African representation in luxury fashion isn’t rife. Usually, when we refer to African designers, there’s an expectation of seeing some sort of identifiable cloth distinct to one nation or tribe. However, after a rocky relationship with the global fashion industry that has been marred with cultural exploitation amongst many things, we are finally seeing African bred designers garnering international attention and acclaim they rightfully deserve. Enter Thebe Magugu, the 28-year-old designer from Johannesburg, South Africa.
From a small town named Kimberly, like many of us, Thebe spent a portion of his childhood glued to the TV station in his mother’s living room. While the rest of the kids in the neighbourhood were watching football, the would-be luxury designer was fixated on runway shows from Paris and New York. His keen interest in fashion and his design instincts would be born here.
In search of greener pastures, Magugu would eventually move to South Africa’s capital of Johannesburg in his late teens to pursue his fashion dreams. A student at the Leaders in Science of Fashion School, the young designer was tutored in fashion design, fashion photography and fashion media. It would be these elements he would harness to be a vanguard of African creativity and global style.
Setting himself apart from the start, Thebe’s knack for retelling stories of his hometown and South Africa’s history would make him the first African to win the prestigious LVMH Prize in 2019 and the British Fashion Council’s International Showcase for curation and fashion content. However, it’s not his accolades that make him the future of fashion. No, there’s much more to Thebe Magugu. Founding his namesake brand in 2016, Thebe would build on a wave that has seen African designers become a powerful force in the global fashion industry, shedding the ‘African designer’ moniker to just designers.
Like many designers before him, Thebe draws inspiration from his origins, harkening back to his formative years and the storied past of his native country to offer forward-looking seasonal collections that redefine ready-to-wear pieces. While this may be enough for any other designer, for Thebe, this is just the entrée in his menu of deliverables. Rooted in education, a subject that is near and dear to many Africans, Thebe Magugu is inspired by the stories of those in its periphery but states it is informing the world about the stories and craft the brand finds itself in. Meaning with masterful storytelling, Thebe Magugu doesn’t regurgitate stories of the many cultures in South Africa. Instead, he tells stories of the South Africa he grew up in to the consumer.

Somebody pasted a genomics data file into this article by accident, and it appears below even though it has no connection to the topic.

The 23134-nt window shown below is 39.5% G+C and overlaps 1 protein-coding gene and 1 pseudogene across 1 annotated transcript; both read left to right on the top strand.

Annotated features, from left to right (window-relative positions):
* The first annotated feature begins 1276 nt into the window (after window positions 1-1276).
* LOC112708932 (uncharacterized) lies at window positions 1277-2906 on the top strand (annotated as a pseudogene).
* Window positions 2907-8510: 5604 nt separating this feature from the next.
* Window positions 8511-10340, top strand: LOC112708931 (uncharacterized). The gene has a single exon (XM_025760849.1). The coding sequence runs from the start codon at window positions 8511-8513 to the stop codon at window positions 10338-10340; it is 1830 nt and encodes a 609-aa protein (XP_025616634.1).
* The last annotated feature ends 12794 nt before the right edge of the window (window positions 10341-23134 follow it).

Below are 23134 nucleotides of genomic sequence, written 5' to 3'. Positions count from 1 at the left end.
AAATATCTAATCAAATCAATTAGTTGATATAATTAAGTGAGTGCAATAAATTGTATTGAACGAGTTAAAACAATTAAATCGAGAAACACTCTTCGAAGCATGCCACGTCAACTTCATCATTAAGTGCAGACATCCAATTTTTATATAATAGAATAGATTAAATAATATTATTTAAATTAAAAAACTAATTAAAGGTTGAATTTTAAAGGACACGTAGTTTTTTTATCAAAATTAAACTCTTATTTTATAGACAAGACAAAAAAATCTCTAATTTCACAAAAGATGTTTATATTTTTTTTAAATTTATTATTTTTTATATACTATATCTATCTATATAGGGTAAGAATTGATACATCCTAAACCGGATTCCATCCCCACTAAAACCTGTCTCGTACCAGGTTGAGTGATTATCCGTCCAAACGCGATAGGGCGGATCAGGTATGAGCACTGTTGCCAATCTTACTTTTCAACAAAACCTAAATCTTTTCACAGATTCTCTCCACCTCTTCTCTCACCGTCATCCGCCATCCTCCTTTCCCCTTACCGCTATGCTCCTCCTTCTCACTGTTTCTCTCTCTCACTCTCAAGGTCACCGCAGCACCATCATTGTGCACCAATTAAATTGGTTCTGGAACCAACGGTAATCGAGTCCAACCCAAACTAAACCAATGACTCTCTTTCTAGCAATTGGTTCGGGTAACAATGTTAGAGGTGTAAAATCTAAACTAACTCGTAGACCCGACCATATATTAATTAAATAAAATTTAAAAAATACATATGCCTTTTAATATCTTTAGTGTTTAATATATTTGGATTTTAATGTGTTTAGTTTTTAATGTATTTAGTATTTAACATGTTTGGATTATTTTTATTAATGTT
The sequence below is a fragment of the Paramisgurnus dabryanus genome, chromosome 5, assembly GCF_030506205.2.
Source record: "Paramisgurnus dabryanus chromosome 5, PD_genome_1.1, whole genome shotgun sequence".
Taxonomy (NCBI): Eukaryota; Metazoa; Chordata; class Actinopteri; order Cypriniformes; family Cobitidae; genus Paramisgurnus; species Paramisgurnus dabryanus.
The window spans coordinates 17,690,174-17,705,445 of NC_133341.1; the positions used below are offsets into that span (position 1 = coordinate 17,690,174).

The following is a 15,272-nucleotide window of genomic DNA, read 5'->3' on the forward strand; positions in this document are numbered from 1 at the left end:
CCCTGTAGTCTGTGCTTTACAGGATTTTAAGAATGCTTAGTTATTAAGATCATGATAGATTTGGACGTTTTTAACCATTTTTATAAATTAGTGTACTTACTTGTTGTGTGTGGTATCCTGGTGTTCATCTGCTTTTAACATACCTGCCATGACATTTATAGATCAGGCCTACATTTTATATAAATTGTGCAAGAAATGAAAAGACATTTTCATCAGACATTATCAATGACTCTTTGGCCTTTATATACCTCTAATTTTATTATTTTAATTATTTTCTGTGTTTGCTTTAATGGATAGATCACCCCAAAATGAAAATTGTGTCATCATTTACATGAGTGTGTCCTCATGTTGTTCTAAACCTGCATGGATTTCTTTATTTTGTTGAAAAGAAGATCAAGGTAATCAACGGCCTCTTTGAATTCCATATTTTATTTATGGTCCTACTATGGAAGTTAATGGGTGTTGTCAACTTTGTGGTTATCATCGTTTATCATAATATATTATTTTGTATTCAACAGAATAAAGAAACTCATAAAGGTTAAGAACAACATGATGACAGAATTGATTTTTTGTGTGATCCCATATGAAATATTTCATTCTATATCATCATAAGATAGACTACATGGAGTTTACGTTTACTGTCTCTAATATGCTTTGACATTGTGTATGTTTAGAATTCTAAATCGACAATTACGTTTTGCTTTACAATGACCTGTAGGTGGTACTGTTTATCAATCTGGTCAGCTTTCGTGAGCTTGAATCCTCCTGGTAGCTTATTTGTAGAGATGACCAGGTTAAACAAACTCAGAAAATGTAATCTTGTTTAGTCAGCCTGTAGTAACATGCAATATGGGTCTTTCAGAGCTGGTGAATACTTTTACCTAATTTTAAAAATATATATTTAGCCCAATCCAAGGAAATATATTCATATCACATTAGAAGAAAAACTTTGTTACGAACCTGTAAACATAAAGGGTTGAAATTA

With a considered approach to designing, Magugu is a world builder. Of the same cloth as Rick Owens, Margiela, or even Raf Simons, Magugu is a rare breed of designer. One that sets out a world for himself creatively, in which each collection transports you to the different corners of his created universe. Constantly seeking new ways to present men’s and women’s wear pieces, Magugu’s collection expresses South African history in a nostalgic interpersonal style that resonates far and wide. He avoids the vagueness that often shrouds fashion narratives, giving us a glimpse into how his personal life and creative expression intersect. Thebe’s editorial campaigns illustrate a commentary drenched in historical lore that weaves a tapestry of his everyday life.
Steadfast in his values of cultural honour, novelty and uncompromising quality, Magugu uses his global platform to pour back into his beloved country. As Africa suffers from an ongoing brain drain crisis, with creatives looking ashore for better opportunities, Magugu, with his eponymous brand, shines a light on the rapidly growing creative industry right on his doorstep. Relying on artisans and factories based in Cape Town and Johannesburg, Thebe has figured out the puzzle of producing his collections locally – a challenge that has plagued many designers.
If you’re still wondering why Thebe Magugu is not only one to watch but is a future fashion superstar, then let’s cement it once and for all. Everything else aside, Magugu is an outlier, one whose work will become the feeding ground for the next generation of creatives, not just African ones. Able to so clearly grasp and execute concepts, he has carved out a space for himself and those who look like him to tell African stories through different mediums to an international audience without relying on African print. Magugu’s Faculty Press culture journal documents the true face of contemporary South Africa, Africa, and their diaspora, using short films and emerging voices advancing the cultural landscape the brand calls home. Thebe Magugu is not only rejecting conventional fashion norms but is creating new ones in the process.
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